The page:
Brain Tuberculoma in a Non-Endemic Area
Brain tuberculoma has previously accounted for up to a third of new intracranial lesions in areas endemic with tuberculosis, but is unexpected in the United States and other Western countries with improved disease control. Here we show the importance of considering this diagnosis in at-risk patients, even with no definitive pulmonary involvement. We describe a young man who presented with partial seizures and underwent craniotomy for resection of a frontoparietal tuberculoma. He subsequently completed six months of antituberculosis therapy and was doing well without neurological sequelae or evidence of recurrence five months after completion of therapy. With resurgence of tuberculosis cases in the United States and other Western countries, intracerebral tuberculoma should remain a diagnostic consideration in at-risk patients with new space occupying lesions. Mass lesions causing neurological sequelae can be safely addressed surgically and followed with antituberculosis therapy.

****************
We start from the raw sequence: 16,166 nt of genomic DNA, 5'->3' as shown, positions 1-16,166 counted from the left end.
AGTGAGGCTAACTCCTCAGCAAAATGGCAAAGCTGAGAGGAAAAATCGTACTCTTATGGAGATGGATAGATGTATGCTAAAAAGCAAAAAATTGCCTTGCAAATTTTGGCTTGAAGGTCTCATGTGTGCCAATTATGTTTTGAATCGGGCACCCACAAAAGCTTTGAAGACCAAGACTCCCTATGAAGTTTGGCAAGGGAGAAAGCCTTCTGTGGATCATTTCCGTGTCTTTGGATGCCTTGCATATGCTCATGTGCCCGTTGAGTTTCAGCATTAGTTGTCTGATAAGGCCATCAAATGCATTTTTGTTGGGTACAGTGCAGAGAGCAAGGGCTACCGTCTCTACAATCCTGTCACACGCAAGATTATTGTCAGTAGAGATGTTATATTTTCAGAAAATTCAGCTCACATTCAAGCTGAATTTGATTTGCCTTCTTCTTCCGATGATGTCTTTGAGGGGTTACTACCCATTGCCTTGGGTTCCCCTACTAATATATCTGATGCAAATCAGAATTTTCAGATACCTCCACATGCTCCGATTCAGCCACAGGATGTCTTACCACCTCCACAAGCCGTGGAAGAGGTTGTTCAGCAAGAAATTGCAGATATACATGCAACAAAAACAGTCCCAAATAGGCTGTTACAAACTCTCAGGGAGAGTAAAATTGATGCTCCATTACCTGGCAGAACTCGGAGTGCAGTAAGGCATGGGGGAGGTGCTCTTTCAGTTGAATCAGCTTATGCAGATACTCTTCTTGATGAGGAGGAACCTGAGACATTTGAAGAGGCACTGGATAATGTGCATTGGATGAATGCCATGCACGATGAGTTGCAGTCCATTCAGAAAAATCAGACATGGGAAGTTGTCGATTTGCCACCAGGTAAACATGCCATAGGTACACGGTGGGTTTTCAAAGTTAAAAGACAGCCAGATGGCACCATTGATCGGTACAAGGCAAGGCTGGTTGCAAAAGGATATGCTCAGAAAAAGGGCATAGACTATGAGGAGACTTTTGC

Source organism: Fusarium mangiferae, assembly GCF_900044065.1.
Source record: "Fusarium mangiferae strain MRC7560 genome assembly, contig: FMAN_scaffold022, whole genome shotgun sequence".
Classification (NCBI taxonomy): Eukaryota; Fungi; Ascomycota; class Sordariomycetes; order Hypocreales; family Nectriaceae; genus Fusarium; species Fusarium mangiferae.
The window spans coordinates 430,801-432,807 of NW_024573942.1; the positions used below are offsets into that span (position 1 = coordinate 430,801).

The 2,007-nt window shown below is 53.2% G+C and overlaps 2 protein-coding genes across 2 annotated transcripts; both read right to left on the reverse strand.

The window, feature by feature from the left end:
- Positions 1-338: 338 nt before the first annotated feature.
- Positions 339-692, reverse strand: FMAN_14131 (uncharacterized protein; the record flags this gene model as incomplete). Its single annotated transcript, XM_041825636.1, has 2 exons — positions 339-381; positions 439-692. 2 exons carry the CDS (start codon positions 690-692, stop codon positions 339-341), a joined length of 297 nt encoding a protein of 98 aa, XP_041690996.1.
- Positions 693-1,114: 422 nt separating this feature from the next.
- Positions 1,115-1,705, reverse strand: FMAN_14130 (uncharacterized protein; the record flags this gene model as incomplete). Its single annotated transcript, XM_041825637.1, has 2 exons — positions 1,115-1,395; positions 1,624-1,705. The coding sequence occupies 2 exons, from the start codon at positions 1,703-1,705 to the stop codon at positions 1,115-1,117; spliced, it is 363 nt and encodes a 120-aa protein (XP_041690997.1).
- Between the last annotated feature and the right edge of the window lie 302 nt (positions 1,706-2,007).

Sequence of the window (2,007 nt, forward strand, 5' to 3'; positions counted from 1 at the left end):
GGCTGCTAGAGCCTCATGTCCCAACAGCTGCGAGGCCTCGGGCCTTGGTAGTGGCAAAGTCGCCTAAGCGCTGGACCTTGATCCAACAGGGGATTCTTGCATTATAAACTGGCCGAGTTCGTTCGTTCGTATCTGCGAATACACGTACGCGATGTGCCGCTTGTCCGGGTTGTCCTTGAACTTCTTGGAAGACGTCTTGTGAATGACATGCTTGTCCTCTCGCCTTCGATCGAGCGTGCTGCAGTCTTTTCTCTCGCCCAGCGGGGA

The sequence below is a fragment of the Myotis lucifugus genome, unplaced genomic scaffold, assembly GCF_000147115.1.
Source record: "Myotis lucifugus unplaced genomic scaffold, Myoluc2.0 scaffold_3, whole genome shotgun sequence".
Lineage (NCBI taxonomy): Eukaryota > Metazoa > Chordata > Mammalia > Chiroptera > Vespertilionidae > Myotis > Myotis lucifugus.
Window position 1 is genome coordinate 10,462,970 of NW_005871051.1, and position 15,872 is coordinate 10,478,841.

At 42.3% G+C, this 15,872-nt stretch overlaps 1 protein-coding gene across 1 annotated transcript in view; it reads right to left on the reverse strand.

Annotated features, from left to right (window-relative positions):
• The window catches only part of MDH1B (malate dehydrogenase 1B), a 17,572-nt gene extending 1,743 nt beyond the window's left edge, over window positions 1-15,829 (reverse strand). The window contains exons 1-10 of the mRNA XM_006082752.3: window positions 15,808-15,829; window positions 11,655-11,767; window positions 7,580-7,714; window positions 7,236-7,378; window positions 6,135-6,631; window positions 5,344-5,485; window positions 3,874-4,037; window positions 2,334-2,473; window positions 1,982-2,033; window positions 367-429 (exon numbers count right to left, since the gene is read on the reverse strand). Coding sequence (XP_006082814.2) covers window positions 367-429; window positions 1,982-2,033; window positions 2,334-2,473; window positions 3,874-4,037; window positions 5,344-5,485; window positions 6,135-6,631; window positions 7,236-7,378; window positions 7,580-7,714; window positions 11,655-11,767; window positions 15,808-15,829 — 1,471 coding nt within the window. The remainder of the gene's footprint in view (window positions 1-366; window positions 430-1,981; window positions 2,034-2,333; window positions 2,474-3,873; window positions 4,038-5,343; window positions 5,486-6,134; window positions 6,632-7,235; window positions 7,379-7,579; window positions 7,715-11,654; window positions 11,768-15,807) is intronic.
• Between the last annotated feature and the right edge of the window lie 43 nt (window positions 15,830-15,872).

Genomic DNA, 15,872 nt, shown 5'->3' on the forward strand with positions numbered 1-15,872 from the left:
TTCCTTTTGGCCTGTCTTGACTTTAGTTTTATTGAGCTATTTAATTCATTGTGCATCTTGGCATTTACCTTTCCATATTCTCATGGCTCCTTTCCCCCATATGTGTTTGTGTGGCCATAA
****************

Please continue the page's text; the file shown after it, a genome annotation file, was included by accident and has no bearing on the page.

Lober, R. M.,
& Singh, H.
(2013). Brain Tuberculoma in a Non-Endemic Area. Infectious Disease Reports, 23 (1), 1.